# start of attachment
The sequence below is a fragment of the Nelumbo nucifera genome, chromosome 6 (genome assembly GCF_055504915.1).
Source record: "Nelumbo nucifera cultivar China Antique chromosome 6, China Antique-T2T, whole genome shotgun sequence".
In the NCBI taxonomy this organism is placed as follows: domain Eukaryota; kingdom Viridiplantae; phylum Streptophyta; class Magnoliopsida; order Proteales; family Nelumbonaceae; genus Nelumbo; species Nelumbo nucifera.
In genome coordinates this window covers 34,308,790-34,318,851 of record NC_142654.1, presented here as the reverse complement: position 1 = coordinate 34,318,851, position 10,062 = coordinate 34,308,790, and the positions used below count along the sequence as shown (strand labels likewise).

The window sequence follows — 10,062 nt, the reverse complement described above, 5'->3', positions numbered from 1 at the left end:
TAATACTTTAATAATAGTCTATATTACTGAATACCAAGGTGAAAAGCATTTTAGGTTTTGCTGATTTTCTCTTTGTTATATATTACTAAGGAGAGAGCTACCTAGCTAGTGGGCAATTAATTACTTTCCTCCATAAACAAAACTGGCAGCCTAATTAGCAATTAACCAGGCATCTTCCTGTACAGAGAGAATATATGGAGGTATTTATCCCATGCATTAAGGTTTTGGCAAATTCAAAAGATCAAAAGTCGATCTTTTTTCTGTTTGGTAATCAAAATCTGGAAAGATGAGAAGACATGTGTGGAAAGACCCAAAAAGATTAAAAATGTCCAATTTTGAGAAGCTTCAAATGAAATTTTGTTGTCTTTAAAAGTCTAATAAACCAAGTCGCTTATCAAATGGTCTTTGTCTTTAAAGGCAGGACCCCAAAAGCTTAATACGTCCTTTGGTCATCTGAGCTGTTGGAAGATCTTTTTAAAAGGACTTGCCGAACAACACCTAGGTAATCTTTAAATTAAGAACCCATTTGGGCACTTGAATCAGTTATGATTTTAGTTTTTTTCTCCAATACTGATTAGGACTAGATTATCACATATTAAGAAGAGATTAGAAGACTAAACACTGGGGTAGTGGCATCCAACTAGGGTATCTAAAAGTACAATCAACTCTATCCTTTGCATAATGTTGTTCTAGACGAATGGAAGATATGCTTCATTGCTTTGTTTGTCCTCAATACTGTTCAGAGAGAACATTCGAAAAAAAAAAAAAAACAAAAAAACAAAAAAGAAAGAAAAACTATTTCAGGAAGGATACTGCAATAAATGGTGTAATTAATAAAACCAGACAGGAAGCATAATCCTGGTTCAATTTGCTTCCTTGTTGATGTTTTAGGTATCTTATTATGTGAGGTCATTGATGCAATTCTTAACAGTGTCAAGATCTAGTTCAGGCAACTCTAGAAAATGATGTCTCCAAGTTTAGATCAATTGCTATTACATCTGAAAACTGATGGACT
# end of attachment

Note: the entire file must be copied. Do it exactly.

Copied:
The sequence below is a fragment of the Nelumbo nucifera genome, chromosome 6 (genome assembly GCF_055504915.1).
Source record: "Nelumbo nucifera cultivar China Antique chromosome 6, China Antique-T2T, whole genome shotgun sequence".
In the NCBI taxonomy this organism is placed as follows: domain Eukaryota; kingdom Viridiplantae; phylum Streptophyta; class Magnoliopsida; order Proteales; family Nelumbonaceae; genus Nelumbo; species Nelumbo nucifera.
In genome coordinates this window covers 34,308,790-34,318,851 of record NC_142654.1, presented here as the reverse complement: position 1 = coordinate 34,318,851, position 10,062 = coordinate 34,308,790, and the positions used below count along the sequence as shown (strand labels likewise).

The window sequence follows — 10,062 nt, the reverse complement described above, 5'->3', positions numbered from 1 at the left end:
TAATACTTTAATAATAGTCTATATTACTGAATACCAAGGTGAAAAGCATTTTAGGTTTTGCTGATTTTCTCTTTGTTATATATTACTAAGGAGAGAGCTACCTAGCTAGTGGGCAATTAATTACTTTCCTCCATAAACAAAACTGGCAGCCTAATTAGCAATTAACCAGGCATCTTCCTGTACAGAGAGAATATATGGAGGTATTTATCCCATGCATTAAGGTTTTGGCAAATTCAAAAGATCAAAAGTCGATCTTTTTTCTGTTTGGTAATCAAAATCTGGAAAGATGAGAAGACATGTGTGGAAAGACCCAAAAAGATTAAAAATGTCCAATTTTGAGAAGCTTCAAATGAAATTTTGTTGTCTTTAAAAGTCTAATAAACCAAGTCGCTTATCAAATGGTCTTTGTCTTTAAAGGCAGGACCCCAAAAGCTTAATACGTCCTTTGGTCATCTGAGCTGTTGGAAGATCTTTTTAAAAGGACTTGCCGAACAACACCTAGGTAATCTTTAAATTAAGAACCCATTTGGGCACTTGAATCAGTTATGATTTTAGTTTTTTTCTCCAATACTGATTAGGACTAGATTATCACATATTAAGAAGAGATTAGAAGACTAAACACTGGGGTAGTGGCATCCAACTAGGGTATCTAAAAGTACAATCAACTCTATCCTTTGCATAATGTTGTTCTAGACGAATGGAAGATATGCTTCATTGCTTTGTTTGTCCTCAATACTGTTCAGAGAGAACATTCGAAAAAAAAAAAAAAACAAAAAAACAAAAAAGAAAGAAAAACTATTTCAGGAAGGATACTGCAATAAATGGTGTAATTAATAAAACCAGACAGGAAGCATAATCCTGGTTCAATTTGCTTCCTTGTTGATGTTTTAGGTATCTTATTATGTGAGGTCATTGATGCAATTCTTAACAGTGTCAAGATCTAGTTCAGGCAACTCTAGAAAATGATGTCTCCAAGTTTAGATCAATTGCTATTACATCTGAAAACTGATGGACT